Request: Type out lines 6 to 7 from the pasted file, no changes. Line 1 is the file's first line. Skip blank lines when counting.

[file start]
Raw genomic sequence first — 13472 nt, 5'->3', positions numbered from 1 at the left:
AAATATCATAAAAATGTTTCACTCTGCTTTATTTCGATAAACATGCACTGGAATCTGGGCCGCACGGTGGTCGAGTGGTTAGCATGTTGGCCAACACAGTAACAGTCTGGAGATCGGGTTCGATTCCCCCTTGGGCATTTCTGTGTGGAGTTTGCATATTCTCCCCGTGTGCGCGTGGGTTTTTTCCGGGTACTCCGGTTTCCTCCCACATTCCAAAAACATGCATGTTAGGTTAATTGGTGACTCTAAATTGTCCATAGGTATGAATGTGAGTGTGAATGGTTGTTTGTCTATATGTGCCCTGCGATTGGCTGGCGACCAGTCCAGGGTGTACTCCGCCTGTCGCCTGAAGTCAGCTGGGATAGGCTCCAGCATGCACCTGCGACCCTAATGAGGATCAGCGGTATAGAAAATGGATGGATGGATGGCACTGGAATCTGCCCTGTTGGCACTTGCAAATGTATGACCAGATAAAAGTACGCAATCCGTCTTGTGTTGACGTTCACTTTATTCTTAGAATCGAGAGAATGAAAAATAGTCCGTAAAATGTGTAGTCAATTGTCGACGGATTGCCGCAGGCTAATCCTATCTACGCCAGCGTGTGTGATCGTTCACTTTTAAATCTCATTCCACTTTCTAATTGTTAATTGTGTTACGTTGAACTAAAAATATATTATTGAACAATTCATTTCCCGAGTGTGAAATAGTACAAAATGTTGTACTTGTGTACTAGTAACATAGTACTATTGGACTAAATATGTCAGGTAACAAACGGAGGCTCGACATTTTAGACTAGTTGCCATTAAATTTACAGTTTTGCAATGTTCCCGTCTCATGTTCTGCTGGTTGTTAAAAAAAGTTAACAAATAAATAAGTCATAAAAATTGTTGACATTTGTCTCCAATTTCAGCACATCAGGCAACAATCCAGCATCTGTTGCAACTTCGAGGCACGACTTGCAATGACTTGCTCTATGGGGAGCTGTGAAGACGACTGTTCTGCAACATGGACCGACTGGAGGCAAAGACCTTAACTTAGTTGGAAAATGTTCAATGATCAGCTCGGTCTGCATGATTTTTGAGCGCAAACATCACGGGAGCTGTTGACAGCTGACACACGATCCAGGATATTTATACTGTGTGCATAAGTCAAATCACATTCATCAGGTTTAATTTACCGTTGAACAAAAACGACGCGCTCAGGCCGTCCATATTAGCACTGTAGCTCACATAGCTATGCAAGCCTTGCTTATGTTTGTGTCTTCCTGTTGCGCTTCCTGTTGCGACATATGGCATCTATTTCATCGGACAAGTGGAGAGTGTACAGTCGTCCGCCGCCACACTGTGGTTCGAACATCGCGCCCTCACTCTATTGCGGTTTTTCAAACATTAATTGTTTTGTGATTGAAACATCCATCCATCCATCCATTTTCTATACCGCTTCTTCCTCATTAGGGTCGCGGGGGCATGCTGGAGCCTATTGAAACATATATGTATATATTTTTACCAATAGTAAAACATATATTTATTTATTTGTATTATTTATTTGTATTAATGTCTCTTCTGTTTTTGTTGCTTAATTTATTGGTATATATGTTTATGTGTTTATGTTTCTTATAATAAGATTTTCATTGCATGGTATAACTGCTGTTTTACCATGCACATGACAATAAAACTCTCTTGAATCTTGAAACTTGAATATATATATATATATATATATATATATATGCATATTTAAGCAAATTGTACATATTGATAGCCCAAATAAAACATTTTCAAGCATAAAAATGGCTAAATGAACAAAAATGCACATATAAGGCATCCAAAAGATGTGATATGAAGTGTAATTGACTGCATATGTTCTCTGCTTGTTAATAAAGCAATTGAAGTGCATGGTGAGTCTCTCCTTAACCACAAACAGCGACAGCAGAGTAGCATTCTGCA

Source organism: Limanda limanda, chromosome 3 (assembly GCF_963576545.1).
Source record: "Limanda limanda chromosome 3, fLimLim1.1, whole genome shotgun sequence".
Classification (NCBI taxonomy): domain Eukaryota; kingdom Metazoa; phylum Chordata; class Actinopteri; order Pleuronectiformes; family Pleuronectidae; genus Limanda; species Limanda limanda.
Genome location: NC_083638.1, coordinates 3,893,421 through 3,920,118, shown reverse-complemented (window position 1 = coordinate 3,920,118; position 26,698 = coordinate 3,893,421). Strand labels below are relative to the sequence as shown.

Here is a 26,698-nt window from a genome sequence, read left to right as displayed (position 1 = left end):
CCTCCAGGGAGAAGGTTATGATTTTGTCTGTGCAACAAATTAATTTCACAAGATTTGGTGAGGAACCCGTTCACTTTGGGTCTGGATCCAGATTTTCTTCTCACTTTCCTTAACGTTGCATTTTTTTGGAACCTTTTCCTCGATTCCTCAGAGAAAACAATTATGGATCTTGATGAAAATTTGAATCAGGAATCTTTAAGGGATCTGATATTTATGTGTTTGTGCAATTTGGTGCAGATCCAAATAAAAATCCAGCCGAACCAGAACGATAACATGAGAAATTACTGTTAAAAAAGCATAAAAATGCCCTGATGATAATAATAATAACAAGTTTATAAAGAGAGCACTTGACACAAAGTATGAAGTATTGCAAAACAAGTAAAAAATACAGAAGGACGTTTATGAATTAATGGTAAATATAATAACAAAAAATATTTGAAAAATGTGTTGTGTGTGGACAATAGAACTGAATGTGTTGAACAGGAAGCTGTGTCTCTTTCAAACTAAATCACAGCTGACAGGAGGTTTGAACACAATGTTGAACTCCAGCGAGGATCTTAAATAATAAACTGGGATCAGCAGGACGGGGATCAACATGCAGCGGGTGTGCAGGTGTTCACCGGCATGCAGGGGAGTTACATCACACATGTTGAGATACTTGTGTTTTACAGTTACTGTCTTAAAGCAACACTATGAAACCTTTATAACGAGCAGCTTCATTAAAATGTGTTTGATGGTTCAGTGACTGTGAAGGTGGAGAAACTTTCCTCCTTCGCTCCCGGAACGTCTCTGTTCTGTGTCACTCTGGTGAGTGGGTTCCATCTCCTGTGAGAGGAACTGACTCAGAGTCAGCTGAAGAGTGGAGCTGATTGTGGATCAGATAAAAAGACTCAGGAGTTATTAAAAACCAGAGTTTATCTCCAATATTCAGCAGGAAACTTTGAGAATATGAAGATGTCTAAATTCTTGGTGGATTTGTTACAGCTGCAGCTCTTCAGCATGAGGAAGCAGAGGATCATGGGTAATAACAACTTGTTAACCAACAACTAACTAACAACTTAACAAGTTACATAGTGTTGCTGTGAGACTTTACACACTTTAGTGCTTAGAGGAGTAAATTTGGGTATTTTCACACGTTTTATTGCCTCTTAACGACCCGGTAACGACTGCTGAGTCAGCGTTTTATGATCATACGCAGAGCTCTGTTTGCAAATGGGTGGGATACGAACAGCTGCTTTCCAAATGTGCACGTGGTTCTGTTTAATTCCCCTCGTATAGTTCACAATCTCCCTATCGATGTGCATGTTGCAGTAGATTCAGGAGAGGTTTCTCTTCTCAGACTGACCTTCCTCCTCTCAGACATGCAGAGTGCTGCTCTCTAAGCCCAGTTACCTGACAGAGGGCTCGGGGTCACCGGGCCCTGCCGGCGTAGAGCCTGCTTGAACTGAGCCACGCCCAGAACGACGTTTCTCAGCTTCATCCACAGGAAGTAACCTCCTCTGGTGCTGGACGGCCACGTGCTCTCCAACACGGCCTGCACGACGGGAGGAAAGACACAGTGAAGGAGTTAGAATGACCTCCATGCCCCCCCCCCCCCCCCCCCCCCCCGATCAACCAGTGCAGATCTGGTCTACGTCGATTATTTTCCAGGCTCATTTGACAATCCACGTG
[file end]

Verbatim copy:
Genome location: NC_083638.1, coordinates 3,893,421 through 3,920,118, shown reverse-complemented (window position 1 = coordinate 3,920,118; position 26,698 = coordinate 3,893,421). Strand labels below are relative to the sequence as shown.

Here is a 26,698-nt window from a genome sequence, read left to right as displayed (position 1 = left end):